The bestselling Java in a Nutshell has been updated to cover Java 1.1. If you're a Java programmer who is migrating to 1.1, this second edition contains everything you need to get up to speed on the new features of Java 1.1. Or if you are just now jumping on the Java bandwagon, Java in a Nutshell still has all of the features that have made it the Java book most often recommended on the Internet. An advanced introduction to Java for C and C++ programmers teaches you everything you need to know about the language, while the complete quick-reference contains descriptions of all of the classes in the Java 1.1 API, with the exception of the Enterprise APIs.
Java in a Nutshell also fully describes the syntax of the Java language, making it the only quick reference that a Java programmer needs.
The second edition of Java in a Nutshell covers Version 1.1 of the Java Development Kit (JDK). It includes all of the material from the first edition, as well as the following updated information for Java 1.1:
A detailed overview of all of the features in Java 1.1, both on a package-by-package basis and in terms of overall functionality.
A comprehensive tutorial on "inner classes" that explains how to use all of the new types of inner classes: static member classes, member classes, local classes, and anonymous classes.
Practical, real-world example programs that demonstrate the features in Java 1.1, including object serialization, the new AWT event handling model, internationalization, and a sample Java Bean.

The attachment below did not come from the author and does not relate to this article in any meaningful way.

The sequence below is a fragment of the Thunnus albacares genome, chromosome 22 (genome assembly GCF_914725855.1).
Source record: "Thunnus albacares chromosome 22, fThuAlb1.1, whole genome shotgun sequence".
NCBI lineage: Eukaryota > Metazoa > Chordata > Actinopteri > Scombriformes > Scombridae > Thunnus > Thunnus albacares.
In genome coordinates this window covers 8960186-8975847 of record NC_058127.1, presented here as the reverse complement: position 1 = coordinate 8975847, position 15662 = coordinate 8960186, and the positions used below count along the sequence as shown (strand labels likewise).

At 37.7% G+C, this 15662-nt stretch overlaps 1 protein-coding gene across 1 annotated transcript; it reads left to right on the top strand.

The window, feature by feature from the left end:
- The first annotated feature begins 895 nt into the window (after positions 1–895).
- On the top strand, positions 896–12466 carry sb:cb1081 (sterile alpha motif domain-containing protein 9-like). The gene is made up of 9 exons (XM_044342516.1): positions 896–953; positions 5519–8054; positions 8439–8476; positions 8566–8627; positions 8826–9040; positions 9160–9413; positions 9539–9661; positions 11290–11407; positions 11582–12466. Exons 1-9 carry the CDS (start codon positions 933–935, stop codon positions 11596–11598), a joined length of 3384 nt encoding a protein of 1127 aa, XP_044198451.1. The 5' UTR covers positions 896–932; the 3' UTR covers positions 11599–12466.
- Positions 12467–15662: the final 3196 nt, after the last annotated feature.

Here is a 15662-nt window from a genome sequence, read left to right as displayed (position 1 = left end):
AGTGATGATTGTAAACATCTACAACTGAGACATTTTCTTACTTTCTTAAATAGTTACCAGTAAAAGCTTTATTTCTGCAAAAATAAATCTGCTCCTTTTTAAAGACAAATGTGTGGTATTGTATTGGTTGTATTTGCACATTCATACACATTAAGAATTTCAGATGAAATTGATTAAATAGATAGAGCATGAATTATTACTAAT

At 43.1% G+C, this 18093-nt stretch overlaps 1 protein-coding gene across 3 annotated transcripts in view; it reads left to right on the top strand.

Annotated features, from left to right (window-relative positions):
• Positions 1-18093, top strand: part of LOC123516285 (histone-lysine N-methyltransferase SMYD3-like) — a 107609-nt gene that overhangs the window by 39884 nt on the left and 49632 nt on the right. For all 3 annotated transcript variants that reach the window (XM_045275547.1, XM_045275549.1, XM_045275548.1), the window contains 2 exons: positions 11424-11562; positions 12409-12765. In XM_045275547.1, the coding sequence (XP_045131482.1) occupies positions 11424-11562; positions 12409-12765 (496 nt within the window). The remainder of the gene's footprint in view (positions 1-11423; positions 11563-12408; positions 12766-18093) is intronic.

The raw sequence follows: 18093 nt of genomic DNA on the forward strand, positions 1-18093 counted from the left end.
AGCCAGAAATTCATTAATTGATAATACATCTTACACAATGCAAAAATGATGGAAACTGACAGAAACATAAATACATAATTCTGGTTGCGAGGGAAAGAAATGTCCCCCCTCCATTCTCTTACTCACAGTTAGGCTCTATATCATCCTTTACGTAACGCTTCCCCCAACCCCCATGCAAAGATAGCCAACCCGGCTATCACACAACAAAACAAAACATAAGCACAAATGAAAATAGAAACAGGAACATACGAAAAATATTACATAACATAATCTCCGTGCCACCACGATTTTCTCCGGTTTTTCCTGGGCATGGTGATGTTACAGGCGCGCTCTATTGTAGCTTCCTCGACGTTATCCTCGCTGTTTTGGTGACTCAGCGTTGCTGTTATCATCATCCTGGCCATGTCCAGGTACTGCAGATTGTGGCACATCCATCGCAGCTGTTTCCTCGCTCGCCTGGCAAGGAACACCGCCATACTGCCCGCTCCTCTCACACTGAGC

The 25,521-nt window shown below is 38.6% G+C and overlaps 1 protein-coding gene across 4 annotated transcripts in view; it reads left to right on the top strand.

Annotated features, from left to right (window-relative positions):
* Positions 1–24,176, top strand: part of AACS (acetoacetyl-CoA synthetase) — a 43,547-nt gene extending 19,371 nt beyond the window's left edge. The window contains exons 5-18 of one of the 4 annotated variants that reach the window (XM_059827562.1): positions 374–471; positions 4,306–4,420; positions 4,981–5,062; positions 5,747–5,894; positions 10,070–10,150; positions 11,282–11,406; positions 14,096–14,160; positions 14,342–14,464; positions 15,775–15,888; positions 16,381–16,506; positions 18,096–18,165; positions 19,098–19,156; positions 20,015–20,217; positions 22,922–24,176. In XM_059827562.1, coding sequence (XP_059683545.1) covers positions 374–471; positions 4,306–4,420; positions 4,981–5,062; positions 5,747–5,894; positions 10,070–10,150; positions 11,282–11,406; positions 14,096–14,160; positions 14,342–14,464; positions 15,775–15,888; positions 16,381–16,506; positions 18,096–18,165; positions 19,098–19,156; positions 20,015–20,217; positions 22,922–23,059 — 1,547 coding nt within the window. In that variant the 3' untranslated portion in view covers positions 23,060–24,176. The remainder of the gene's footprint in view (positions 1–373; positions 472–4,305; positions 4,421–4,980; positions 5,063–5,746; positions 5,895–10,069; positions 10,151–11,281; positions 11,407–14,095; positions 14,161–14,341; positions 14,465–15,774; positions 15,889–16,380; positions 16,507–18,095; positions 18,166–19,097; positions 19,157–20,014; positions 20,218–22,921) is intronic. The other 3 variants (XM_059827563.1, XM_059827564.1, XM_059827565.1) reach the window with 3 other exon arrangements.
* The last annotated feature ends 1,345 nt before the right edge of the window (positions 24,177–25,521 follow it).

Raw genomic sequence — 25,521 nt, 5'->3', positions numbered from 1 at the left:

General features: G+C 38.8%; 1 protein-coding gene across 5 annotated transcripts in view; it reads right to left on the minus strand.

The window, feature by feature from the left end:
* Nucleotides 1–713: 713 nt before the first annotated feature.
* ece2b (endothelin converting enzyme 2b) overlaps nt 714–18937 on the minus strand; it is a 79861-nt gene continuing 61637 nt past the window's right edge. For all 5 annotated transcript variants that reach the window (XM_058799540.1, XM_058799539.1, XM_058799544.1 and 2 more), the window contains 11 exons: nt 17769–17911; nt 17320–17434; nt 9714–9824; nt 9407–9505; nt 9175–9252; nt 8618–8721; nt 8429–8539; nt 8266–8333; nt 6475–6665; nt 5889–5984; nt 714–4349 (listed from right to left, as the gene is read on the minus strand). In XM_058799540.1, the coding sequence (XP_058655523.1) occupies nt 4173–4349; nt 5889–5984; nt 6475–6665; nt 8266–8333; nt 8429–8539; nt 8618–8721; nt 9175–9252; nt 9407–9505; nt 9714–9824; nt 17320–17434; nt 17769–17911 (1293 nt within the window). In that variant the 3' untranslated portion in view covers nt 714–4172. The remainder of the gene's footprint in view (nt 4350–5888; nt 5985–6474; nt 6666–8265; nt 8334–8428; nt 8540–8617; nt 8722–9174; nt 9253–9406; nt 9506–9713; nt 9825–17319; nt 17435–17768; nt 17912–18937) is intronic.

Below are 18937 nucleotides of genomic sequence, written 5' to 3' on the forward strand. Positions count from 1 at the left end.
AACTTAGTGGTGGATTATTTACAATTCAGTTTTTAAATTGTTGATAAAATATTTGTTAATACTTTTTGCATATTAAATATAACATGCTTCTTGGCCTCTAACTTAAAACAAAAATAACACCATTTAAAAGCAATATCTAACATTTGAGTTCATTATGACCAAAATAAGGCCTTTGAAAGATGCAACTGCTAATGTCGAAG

A complete quick reference for all of the classes, methods, and variables in the core Java 1.1 API. The quick-reference pages include indicators that make it easy to find the 1.1 material. In addition, cross-reference material is now provided directly on each reference page.
With the 1.1 release, Java has grown too large to fit in a single book, even in quick-reference form. Thus, we see the need to split
Java in a Nutshell into multiple volumes. This volume, the "original" Java in a Nutshell, documents the most commonly used features of Java and is an indispensable reference for all Java programmers. We may publish a separate volume that will cover the Java "Enterprise APIs", which include the database connectivity, remote method invocation, and security features, as well as other forthcoming components, such as CORBA IDL support and the electronic commerce framework. And as other new Java APIs are developed and released, we may consider adding new volumes to the Java in a Nutshell series.